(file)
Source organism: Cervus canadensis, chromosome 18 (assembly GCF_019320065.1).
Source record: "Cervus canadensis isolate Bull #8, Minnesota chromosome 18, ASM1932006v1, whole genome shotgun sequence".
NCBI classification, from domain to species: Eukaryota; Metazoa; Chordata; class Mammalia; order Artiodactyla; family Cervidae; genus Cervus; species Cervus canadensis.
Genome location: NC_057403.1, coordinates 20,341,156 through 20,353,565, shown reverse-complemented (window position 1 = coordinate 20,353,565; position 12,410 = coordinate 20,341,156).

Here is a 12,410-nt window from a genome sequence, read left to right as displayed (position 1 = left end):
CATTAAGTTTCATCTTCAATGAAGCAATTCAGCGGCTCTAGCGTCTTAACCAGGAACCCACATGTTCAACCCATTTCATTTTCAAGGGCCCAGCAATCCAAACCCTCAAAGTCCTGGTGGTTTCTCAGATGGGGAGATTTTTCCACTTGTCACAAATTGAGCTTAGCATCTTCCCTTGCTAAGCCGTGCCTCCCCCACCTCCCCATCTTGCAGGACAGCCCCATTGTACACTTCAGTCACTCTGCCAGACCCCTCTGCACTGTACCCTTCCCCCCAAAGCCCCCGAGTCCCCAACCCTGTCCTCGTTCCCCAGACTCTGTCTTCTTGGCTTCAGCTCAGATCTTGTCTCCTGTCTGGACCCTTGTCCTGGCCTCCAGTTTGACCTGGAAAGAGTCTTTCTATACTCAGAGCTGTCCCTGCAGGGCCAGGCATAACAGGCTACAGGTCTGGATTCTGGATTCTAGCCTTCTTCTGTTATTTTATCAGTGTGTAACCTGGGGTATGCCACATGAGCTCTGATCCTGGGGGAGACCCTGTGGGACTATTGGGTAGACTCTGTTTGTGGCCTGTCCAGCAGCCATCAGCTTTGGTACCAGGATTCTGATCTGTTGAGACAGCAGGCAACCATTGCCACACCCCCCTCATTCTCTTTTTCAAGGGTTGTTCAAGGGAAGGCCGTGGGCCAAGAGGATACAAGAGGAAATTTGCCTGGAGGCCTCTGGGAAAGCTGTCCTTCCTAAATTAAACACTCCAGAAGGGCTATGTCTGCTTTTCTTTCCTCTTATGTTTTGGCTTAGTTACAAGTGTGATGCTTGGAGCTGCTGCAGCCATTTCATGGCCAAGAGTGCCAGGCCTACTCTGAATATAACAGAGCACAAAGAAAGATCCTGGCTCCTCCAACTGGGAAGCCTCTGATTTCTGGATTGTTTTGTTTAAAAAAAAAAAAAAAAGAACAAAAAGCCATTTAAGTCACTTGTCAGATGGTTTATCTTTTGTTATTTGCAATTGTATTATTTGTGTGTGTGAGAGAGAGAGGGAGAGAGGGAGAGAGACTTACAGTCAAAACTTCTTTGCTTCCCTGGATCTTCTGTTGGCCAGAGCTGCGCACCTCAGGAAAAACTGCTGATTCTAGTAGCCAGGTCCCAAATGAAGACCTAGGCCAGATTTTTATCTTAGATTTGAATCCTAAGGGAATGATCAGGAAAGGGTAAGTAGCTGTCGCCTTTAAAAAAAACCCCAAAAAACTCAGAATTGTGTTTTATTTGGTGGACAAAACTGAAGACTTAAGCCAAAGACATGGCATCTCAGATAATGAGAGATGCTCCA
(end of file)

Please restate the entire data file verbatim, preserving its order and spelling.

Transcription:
Source organism: Cervus canadensis, chromosome 18 (assembly GCF_019320065.1).
Source record: "Cervus canadensis isolate Bull #8, Minnesota chromosome 18, ASM1932006v1, whole genome shotgun sequence".
NCBI classification, from domain to species: Eukaryota; Metazoa; Chordata; class Mammalia; order Artiodactyla; family Cervidae; genus Cervus; species Cervus canadensis.
Genome location: NC_057403.1, coordinates 20,341,156 through 20,353,565, shown reverse-complemented (window position 1 = coordinate 20,353,565; position 12,410 = coordinate 20,341,156).

Here is a 12,410-nt window from a genome sequence, read left to right as displayed (position 1 = left end):
CATTAAGTTTCATCTTCAATGAAGCAATTCAGCGGCTCTAGCGTCTTAACCAGGAACCCACATGTTCAACCCATTTCATTTTCAAGGGCCCAGCAATCCAAACCCTCAAAGTCCTGGTGGTTTCTCAGATGGGGAGATTTTTCCACTTGTCACAAATTGAGCTTAGCATCTTCCCTTGCTAAGCCGTGCCTCCCCCACCTCCCCATCTTGCAGGACAGCCCCATTGTACACTTCAGTCACTCTGCCAGACCCCTCTGCACTGTACCCTTCCCCCCAAAGCCCCCGAGTCCCCAACCCTGTCCTCGTTCCCCAGACTCTGTCTTCTTGGCTTCAGCTCAGATCTTGTCTCCTGTCTGGACCCTTGTCCTGGCCTCCAGTTTGACCTGGAAAGAGTCTTTCTATACTCAGAGCTGTCCCTGCAGGGCCAGGCATAACAGGCTACAGGTCTGGATTCTGGATTCTAGCCTTCTTCTGTTATTTTATCAGTGTGTAACCTGGGGTATGCCACATGAGCTCTGATCCTGGGGGAGACCCTGTGGGACTATTGGGTAGACTCTGTTTGTGGCCTGTCCAGCAGCCATCAGCTTTGGTACCAGGATTCTGATCTGTTGAGACAGCAGGCAACCATTGCCACACCCCCCTCATTCTCTTTTTCAAGGGTTGTTCAAGGGAAGGCCGTGGGCCAAGAGGATACAAGAGGAAATTTGCCTGGAGGCCTCTGGGAAAGCTGTCCTTCCTAAATTAAACACTCCAGAAGGGCTATGTCTGCTTTTCTTTCCTCTTATGTTTTGGCTTAGTTACAAGTGTGATGCTTGGAGCTGCTGCAGCCATTTCATGGCCAAGAGTGCCAGGCCTACTCTGAATATAACAGAGCACAAAGAAAGATCCTGGCTCCTCCAACTGGGAAGCCTCTGATTTCTGGATTGTTTTGTTTAAAAAAAAAAAAAAAAGAACAAAAAGCCATTTAAGTCACTTGTCAGATGGTTTATCTTTTGTTATTTGCAATTGTATTATTTGTGTGTGTGAGAGAGAGAGGGAGAGAGGGAGAGAGACTTACAGTCAAAACTTCTTTGCTTCCCTGGATCTTCTGTTGGCCAGAGCTGCGCACCTCAGGAAAAACTGCTGATTCTAGTAGCCAGGTCCCAAATGAAGACCTAGGCCAGATTTTTATCTTAGATTTGAATCCTAAGGGAATGATCAGGAAAGGGTAAGTAGCTGTCGCCTTTAAAAAAAACCCCAAAAAACTCAGAATTGTGTTTTATTTGGTGGACAAAACTGAAGACTTAAGCCAAAGACATGGCATCTCAGATAATGAGAGATGCTCCA